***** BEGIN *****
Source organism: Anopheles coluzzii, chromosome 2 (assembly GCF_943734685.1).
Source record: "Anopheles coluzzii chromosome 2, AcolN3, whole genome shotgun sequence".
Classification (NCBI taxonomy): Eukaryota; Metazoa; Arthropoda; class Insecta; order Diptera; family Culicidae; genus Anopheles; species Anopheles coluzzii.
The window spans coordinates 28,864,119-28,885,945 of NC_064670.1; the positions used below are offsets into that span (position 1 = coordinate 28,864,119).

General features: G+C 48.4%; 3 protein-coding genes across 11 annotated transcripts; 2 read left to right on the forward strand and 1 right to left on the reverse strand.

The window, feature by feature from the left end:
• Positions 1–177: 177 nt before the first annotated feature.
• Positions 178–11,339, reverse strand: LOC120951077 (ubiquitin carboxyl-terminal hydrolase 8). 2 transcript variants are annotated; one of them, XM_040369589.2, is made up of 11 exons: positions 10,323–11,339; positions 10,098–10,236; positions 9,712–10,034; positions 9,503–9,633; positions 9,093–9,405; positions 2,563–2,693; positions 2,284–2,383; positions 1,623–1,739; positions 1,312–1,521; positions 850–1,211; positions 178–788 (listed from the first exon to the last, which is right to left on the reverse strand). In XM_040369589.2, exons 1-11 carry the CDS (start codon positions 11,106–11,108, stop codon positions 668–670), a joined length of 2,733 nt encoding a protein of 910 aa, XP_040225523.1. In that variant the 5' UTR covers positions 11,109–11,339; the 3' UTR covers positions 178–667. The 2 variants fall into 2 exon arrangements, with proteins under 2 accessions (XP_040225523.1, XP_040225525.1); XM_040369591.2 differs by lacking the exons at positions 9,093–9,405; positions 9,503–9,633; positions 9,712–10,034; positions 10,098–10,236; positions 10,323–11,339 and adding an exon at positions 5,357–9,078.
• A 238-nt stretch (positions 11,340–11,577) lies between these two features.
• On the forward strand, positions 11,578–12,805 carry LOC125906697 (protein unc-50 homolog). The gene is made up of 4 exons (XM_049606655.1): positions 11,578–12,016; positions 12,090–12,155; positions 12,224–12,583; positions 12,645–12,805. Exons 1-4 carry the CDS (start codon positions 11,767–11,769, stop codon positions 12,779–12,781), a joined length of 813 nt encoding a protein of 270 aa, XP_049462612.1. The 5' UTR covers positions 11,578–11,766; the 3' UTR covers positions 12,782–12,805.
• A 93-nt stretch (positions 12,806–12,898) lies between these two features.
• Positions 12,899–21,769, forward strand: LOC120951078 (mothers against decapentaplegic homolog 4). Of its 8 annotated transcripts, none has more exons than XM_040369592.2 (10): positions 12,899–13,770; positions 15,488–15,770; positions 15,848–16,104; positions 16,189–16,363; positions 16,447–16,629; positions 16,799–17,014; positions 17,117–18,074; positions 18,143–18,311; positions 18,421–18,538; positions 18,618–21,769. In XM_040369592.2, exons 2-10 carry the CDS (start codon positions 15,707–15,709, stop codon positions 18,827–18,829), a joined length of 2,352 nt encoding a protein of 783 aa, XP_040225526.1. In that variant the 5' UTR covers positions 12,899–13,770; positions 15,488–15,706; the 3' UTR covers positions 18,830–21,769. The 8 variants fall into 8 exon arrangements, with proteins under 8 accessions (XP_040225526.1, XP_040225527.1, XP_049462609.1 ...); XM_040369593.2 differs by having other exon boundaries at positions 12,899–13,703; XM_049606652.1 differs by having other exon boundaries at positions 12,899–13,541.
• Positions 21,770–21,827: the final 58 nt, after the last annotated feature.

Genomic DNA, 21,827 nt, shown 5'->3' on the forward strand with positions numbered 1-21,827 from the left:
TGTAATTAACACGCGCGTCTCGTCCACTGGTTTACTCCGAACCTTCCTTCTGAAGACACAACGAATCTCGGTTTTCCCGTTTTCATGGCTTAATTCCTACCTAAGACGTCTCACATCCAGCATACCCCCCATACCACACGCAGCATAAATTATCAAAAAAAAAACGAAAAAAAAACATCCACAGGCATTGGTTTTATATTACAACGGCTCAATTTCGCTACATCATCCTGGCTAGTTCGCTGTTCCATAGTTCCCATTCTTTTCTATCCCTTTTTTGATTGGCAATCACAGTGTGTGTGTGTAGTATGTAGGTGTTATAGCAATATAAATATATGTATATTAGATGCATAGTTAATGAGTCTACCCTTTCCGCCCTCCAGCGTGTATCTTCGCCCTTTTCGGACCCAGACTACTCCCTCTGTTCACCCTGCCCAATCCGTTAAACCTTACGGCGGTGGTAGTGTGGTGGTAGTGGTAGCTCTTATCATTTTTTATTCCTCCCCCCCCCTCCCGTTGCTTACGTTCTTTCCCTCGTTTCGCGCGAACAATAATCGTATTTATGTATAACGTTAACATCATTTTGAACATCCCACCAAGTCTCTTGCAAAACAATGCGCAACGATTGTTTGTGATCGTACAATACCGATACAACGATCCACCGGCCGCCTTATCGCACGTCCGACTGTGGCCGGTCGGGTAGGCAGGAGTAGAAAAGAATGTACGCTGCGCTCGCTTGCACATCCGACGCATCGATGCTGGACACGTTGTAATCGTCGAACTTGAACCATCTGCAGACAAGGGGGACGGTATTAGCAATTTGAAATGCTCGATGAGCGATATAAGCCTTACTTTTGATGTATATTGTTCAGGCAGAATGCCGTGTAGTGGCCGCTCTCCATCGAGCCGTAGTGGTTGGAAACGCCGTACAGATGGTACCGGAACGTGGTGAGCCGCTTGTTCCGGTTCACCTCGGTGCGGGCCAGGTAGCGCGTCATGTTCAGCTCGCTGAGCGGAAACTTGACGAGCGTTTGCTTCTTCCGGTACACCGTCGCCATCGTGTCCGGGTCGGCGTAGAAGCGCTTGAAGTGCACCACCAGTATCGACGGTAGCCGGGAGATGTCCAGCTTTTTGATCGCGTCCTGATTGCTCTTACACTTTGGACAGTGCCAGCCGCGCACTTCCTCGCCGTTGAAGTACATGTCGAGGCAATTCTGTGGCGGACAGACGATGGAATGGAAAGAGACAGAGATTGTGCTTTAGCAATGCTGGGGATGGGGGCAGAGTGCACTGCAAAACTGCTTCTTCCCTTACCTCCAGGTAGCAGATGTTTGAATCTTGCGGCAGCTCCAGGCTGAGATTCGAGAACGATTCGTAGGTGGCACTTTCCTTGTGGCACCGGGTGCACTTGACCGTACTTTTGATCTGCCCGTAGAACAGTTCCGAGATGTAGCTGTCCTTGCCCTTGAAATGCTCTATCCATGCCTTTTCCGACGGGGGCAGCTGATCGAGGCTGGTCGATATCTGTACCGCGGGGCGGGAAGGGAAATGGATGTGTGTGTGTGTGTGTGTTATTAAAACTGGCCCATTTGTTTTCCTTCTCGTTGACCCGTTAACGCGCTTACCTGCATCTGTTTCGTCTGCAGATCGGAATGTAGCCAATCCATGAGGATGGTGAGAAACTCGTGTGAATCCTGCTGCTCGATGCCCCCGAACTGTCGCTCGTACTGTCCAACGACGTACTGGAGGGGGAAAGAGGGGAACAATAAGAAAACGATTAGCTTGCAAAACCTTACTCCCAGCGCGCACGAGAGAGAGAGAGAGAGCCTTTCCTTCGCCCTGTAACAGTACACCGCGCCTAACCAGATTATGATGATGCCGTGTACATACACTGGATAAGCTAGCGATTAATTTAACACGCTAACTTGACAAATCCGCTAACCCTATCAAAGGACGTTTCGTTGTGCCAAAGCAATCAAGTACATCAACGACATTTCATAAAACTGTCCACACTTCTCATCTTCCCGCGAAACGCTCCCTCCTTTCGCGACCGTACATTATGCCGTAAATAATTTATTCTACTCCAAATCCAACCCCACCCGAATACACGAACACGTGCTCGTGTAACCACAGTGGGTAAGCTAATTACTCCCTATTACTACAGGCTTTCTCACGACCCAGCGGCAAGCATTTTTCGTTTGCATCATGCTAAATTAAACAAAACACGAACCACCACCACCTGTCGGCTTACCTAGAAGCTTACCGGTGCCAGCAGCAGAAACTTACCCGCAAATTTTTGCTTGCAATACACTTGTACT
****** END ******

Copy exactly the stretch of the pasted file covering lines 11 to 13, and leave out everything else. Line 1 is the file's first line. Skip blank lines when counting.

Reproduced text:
• A 93-nt stretch (positions 12,806–12,898) lies between these two features.
• Positions 12,899–21,769, forward strand: LOC120951078 (mothers against decapentaplegic homolog 4). Of its 8 annotated transcripts, none has more exons than XM_040369592.2 (10): positions 12,899–13,770; positions 15,488–15,770; positions 15,848–16,104; positions 16,189–16,363; positions 16,447–16,629; positions 16,799–17,014; positions 17,117–18,074; positions 18,143–18,311; positions 18,421–18,538; positions 18,618–21,769. In XM_040369592.2, exons 2-10 carry the CDS (start codon positions 15,707–15,709, stop codon positions 18,827–18,829), a joined length of 2,352 nt encoding a protein of 783 aa, XP_040225526.1. In that variant the 5' UTR covers positions 12,899–13,770; positions 15,488–15,706; the 3' UTR covers positions 18,830–21,769. The 8 variants fall into 8 exon arrangements, with proteins under 8 accessions (XP_040225526.1, XP_040225527.1, XP_049462609.1 ...); XM_040369593.2 differs by having other exon boundaries at positions 12,899–13,703; XM_049606652.1 differs by having other exon boundaries at positions 12,899–13,541.
• Positions 21,770–21,827: the final 58 nt, after the last annotated feature.